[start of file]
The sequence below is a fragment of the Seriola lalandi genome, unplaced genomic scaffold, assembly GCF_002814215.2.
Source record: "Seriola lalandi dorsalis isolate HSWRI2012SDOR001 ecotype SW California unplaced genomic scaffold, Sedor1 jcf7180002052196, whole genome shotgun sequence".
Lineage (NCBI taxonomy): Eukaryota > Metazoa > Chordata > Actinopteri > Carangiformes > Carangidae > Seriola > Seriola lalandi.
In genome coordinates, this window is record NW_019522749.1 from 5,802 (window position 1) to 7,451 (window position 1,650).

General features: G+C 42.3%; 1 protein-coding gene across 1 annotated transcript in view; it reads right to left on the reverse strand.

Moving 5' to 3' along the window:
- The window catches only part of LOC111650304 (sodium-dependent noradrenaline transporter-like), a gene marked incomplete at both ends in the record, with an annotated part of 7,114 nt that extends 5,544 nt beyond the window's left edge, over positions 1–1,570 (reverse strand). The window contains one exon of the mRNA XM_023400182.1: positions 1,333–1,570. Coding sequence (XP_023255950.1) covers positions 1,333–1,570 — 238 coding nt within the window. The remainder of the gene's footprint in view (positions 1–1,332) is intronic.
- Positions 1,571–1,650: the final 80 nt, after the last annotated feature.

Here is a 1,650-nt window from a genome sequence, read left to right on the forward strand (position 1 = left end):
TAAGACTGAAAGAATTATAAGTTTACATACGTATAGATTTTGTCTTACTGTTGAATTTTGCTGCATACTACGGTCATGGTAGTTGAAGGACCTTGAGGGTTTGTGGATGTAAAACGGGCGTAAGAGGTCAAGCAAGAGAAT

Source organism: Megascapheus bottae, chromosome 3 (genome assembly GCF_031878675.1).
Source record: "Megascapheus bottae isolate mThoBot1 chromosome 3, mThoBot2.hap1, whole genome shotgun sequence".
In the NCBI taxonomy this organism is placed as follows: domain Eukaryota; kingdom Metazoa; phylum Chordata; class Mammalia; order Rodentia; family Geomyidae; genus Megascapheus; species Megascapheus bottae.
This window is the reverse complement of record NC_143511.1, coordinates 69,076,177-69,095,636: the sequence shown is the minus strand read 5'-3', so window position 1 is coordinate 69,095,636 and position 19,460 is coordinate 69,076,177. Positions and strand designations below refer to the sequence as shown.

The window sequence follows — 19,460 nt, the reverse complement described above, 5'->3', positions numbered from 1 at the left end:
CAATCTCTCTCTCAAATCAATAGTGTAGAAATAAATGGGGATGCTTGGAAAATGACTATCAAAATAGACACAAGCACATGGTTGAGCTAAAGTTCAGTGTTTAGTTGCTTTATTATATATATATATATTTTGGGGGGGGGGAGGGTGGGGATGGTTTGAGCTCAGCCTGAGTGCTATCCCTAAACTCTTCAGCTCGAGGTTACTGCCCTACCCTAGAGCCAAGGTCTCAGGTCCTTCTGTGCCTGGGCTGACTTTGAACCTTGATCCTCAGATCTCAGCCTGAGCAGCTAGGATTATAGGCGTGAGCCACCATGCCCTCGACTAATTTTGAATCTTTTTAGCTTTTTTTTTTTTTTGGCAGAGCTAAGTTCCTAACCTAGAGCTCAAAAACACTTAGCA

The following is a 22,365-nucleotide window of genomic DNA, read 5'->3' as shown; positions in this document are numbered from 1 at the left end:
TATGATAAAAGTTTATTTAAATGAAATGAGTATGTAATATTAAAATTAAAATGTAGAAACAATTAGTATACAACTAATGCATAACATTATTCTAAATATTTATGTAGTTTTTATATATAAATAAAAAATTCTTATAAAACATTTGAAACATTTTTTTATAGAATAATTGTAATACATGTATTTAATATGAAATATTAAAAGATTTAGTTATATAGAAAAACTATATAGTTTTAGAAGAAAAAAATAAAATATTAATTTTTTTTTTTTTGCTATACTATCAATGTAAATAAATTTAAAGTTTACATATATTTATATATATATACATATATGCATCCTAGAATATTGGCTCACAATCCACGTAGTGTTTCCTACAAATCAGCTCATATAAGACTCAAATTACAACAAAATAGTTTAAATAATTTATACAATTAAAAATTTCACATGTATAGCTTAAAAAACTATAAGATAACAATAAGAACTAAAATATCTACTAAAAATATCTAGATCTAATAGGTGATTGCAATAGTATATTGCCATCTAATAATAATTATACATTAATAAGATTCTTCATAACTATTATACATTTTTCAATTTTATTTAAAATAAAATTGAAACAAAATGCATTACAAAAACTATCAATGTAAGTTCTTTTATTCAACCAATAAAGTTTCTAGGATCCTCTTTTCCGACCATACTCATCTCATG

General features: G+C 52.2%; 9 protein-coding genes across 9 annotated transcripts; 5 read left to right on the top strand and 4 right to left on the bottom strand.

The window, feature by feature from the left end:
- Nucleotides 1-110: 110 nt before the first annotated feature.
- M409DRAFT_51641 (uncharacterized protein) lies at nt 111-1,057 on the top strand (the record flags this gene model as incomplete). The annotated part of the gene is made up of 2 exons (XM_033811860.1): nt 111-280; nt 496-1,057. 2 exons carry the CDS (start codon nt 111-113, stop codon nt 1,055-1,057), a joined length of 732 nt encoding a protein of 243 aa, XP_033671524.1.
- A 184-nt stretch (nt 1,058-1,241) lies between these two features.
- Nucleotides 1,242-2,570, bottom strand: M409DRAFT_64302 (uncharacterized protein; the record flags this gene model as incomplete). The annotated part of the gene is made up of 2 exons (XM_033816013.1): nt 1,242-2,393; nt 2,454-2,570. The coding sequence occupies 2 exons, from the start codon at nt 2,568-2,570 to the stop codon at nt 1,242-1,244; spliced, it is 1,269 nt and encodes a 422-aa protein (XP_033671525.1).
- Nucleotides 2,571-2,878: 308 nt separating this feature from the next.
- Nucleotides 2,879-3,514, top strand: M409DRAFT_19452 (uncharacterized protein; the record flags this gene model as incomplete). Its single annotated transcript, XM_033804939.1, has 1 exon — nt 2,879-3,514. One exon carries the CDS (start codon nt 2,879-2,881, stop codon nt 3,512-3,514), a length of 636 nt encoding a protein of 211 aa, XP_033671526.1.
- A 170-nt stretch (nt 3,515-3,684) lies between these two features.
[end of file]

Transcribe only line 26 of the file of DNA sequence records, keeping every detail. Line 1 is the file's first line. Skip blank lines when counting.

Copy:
- Nucleotides 2,879-3,514, top strand: M409DRAFT_19452 (uncharacterized protein; the record flags this gene model as incomplete). Its single annotated transcript, XM_033804939.1, has 1 exon — nt 2,879-3,514. One exon carries the CDS (start codon nt 2,879-2,881, stop codon nt 3,512-3,514), a length of 636 nt encoding a protein of 211 aa, XP_033671526.1.